Since spring 1925 the Soviet authorities have started the organized resettlement of Jews to Crimea. To tackle this problem have been created Komzet (Committee for the Settlement of working Jews on the Land) and ОЗЕТ (Society for the Settlement of working Jews on the Land). Soviet Government has allocated the Land in Crimea for the concentrated settlement of Jews: in 1924 18262 dessiatinas; in 1925 8142 dessiatinas; in 1926 31850 dessiatinas. The greater help in resettlement was rendered by the foreign jewish organizations, first of all "Agrojoint". They provided in 1925-29 86% of all Settle charges in Crimea. Owing to the advanced methods of housekeeping and the western technics very quickly it was possible to breathe life into these lands. Artesian wells were bored, the artificial irrigation was created, the electricity and radio were installed. Wine growing took root in a steppe zone for the first time. Courses of tractor operators and agricultural schools qualified skilled labour. In 1923 In Dzhankoy "Agrojoint" has opened tractor workshop which in due course builds up into mechanical-repair works riggeded by the modern equipment and served agricultural machinery of Crimea and some areas of Ukraine.

     The list of settlements Crimean ASSR of All-Union census on December 17, 1926 included 35 Jewish (predominantly Jewish population) settlements: Avoda (Hebrew for "work"), Arbetlair, Akhdus (Hebrew for "unity"), Beys Lekhem (Hebrew for "house of bread"), Chubarov, Etsiro (Hebrew for "creation"), Fray (Yidish for "free"), Ikor (Ikar, Hebrew for "husbandman"), Kadima (Hebrew for "forward"), Khaklay (Hebrew for "peasant"), Kheyrus (Hebrew for "liberty"), Krasnyy Pahar (Russian for "red plowman"), Maayan (Hebrew for "source"), Malaya Moskva (Russian for "little Moscow"), Mangut, Mishmar (Hebrew for "guard"), Munus Staryy, Nayleben (Hebrew for "new life"), Nayshprotsung (Hebrew for "new spring"), Oyflebung (Yidish for "revival"), Pervomayskaya (Russian for "May day"), Pobeda (Russian for "victory"), Rabotnik (Russian for "worker"), Rotendorf (Yidish for "red village"), Rotenshtadt (Yidish for "red town"), Tel-Hai (Hebrew for "hill of life"), Tikva (Hebrew for "hope"), Topalov, Zarya (Russian for "dawn"), Zemledelets (Russian for "agriculturist"), Zemlerob (Ukrainian for "agriculturist"), resettler parcel of land 3 or Agudas Akhim (Hebrew for "brotherhood"), 49, 62 and 89.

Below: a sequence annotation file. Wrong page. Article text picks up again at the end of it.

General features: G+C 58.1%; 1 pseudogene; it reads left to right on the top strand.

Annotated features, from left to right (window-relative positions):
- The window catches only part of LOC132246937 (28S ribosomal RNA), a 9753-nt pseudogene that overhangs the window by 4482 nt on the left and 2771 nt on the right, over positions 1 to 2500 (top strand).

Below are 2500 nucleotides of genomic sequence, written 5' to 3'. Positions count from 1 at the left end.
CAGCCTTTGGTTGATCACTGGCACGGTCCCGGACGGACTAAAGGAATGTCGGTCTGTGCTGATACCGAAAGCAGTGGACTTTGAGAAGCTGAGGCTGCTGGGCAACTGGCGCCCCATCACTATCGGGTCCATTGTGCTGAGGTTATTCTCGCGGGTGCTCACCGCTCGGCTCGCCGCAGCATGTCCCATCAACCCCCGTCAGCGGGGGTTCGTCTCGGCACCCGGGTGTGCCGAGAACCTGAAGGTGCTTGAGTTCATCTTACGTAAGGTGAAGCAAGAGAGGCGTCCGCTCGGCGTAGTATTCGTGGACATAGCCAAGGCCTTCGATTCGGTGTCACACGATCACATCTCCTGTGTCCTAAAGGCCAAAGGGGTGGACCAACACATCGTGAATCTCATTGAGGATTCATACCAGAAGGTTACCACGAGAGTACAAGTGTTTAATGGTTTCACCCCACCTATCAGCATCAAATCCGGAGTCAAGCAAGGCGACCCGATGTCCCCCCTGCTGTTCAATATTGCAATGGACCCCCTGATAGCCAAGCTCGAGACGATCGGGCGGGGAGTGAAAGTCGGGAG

The Map of the Jewish settlements in Crimea for December 17, 1926

Карта

The Table of the Jewish settlements in Crimea for December 17,1926



Settlement name
(data for 1926)
    Location      Population
total / jews
Settlement name
(data for 1941)
Settlement name
(data for 2006)
collective farm Avoda or Avoyda Tsarekvichi village soviet Dzhankoy rayon N 45°33'54",
E 34°18'09"
146 / 111 Frayleben (former Reyzendorf) Telman rayon Volnoe Volnoe settlement soviet Dzhankoy rayon
village Akchora Novaya (collective farm Zemlerob) Akchora village soviet Dzhankoy rayon N 45°33'39",
E 34°00'15"
97 / 85 Volodarsk, uch. 77 Larindorf rayon Volodarskogo Pervomayskoye rayon does not exist
bowery Alchin (collective farm Zarya) Bolek-Andzhi village soviet Yevpatoriya rayon N 45°18’21",
E 33°20’58"
72 / 63 Alchin-Fraygan Yevpatoriya rayon Velikoe Suvorovo village soviet Saki rayon
village Aranda (collective farm Rabotnik) Saurchi village soviet Feodosiya rayon N 45°17'47",
E 34°47'01"
99 / 96 Pchelniki Sovetskiy rayon Pchelniki Zavetnoe village soviet Sovetskiy rayon
collective farm Ar betlair or Arbetlair Annovka village soviet Dzhankoy rayon N 45°35'35",